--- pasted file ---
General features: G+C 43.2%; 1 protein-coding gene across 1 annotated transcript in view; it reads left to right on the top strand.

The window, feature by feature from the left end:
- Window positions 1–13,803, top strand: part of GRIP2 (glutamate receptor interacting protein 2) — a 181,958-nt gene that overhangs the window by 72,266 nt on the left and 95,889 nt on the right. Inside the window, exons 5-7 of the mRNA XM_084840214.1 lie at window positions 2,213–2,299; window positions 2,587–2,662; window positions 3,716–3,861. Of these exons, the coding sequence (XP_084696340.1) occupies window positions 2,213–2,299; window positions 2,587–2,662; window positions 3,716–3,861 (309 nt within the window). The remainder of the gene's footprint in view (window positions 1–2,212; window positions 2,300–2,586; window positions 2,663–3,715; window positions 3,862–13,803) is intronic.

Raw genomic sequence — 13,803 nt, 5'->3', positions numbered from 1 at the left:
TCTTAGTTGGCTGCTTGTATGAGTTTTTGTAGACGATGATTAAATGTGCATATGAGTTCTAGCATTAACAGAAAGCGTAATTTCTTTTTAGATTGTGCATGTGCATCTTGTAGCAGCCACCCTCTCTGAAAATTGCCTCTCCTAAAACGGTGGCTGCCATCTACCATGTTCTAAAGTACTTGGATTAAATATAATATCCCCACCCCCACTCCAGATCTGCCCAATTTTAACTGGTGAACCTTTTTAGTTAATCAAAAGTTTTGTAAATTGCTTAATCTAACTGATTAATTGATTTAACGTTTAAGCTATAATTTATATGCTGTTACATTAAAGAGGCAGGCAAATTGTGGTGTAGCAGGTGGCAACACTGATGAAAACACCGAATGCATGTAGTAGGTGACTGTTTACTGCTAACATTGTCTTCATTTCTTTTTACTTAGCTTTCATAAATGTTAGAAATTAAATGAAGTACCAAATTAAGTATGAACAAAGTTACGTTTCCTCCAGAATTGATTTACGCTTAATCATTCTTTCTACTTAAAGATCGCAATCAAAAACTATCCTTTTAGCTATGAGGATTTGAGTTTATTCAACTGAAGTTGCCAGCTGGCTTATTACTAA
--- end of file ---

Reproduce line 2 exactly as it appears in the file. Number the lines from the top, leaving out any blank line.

The window, feature by feature from the left end: